Acute Facial Paralysis and Bell’s Palsy Clinic

Patient with Bell's palsy
21-year-old patient
with Bell’s palsy

Acute facial paralysis—sudden-onset facial weakness—is a nerve emergency. Signs of facial weakness include: drooling, an uneven forehead, trouble blinking and clearing your eye, and difficulty moving one or both sides of your face.

Patients experiencing facial weakness need to see a doctor or visit an emergency room right away. Doctors will determine whether the paralysis is caused by a stroke. If a stroke is ruled out, then the facial paralysis may be a sign of Bell’s palsy or another facial nerve disorder, such as Lyme Disease or Ramsay Hunt Syndrome. In that case, our specialists may be able to help.

At Mass. Eye and Ear’s new Acute Facial Paralysis and Bell’s palsy Clinic, launched in 2016, our specialists will work to help you achieve the best possible outcome. We offer advanced therapies and evidence-based management, along with opportunities to participate in clinical research. Patients will be scheduled on an urgent basis. To schedule an appointment, please call 877-9-SMILES.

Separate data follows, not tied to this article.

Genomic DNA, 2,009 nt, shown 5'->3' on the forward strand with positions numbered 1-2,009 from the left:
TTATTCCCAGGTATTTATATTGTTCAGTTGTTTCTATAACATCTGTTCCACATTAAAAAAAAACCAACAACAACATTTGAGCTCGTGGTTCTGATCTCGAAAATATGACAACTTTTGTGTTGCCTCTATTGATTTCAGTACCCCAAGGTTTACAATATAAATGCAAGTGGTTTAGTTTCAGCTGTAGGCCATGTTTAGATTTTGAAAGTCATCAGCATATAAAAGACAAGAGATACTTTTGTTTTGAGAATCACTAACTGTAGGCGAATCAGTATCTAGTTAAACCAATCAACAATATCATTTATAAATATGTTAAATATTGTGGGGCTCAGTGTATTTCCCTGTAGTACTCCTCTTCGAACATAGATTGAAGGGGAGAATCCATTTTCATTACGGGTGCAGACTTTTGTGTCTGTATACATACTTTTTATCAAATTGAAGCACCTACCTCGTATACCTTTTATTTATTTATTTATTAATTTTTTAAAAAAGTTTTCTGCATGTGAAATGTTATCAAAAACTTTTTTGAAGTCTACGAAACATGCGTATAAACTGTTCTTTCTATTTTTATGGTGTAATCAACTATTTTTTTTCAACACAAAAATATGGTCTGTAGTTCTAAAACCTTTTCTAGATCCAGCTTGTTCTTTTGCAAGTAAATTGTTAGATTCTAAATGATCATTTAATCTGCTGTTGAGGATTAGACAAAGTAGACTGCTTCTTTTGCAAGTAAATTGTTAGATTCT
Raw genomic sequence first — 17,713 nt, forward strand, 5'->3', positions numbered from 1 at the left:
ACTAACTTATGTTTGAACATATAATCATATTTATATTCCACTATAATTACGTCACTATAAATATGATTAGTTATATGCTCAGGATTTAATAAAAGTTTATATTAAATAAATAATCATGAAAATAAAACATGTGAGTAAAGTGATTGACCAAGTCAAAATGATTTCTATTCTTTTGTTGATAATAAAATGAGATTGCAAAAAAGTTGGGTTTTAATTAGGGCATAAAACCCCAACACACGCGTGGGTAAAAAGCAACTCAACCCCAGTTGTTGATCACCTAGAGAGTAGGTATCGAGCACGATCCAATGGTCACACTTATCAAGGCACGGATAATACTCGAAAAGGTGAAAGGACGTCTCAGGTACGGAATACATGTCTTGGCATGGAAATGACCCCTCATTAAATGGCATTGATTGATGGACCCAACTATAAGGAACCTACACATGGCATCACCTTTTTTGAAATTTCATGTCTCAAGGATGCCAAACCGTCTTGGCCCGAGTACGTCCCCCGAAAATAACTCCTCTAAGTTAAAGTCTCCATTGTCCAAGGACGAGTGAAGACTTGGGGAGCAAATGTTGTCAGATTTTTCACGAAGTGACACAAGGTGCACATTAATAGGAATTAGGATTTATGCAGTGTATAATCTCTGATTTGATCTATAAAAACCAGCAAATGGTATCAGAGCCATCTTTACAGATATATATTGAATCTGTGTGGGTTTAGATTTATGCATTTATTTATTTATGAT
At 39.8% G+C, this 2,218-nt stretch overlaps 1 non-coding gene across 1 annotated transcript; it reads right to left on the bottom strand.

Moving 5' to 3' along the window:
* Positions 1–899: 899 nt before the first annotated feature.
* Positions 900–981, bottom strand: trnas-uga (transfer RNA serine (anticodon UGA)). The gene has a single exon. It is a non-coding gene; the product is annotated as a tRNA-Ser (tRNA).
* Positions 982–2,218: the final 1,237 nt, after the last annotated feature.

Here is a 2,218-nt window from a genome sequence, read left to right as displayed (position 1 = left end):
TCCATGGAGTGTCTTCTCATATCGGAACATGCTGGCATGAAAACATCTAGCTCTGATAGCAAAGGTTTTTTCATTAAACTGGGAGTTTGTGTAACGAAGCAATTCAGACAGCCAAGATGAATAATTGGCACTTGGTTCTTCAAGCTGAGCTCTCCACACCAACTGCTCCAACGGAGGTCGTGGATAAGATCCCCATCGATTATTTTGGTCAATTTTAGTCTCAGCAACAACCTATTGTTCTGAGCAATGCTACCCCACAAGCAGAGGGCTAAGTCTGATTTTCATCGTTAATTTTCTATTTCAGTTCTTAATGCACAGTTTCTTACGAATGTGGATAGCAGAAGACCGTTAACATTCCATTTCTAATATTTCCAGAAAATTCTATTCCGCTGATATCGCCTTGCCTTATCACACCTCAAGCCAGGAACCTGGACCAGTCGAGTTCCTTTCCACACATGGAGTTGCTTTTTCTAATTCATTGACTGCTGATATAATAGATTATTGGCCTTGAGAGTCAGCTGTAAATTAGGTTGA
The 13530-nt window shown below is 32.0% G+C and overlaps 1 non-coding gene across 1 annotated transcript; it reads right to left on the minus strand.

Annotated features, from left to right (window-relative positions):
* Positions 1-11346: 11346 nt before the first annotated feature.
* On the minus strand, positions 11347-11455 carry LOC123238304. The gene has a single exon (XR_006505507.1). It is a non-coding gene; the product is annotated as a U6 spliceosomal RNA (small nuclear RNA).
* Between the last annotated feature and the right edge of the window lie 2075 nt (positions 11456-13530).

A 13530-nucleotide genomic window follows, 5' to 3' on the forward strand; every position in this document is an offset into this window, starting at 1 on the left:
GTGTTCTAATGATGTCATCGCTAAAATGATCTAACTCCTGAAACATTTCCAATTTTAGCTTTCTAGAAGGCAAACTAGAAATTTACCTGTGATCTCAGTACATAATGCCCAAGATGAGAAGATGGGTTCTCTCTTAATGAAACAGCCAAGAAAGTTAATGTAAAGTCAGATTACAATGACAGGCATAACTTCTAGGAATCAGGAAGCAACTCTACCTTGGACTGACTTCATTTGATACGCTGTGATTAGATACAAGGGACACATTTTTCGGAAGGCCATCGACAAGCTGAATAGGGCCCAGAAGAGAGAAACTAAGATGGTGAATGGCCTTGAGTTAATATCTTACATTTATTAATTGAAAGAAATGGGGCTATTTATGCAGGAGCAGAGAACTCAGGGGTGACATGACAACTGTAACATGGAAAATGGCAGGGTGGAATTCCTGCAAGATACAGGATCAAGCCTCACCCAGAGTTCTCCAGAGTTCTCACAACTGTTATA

At our clinic, we are committed to providing comprehensive diagnosis and care. 

Our services include:

  • Comprehensive second opinion and patient education
  • Diagnostics including electrophysiology, imaging, and bloodwork, where appropriate
  • Clinical photography and videography
  • Physical therapy
  • Specialized eye care
  • Facial nerve decompression, where appropriate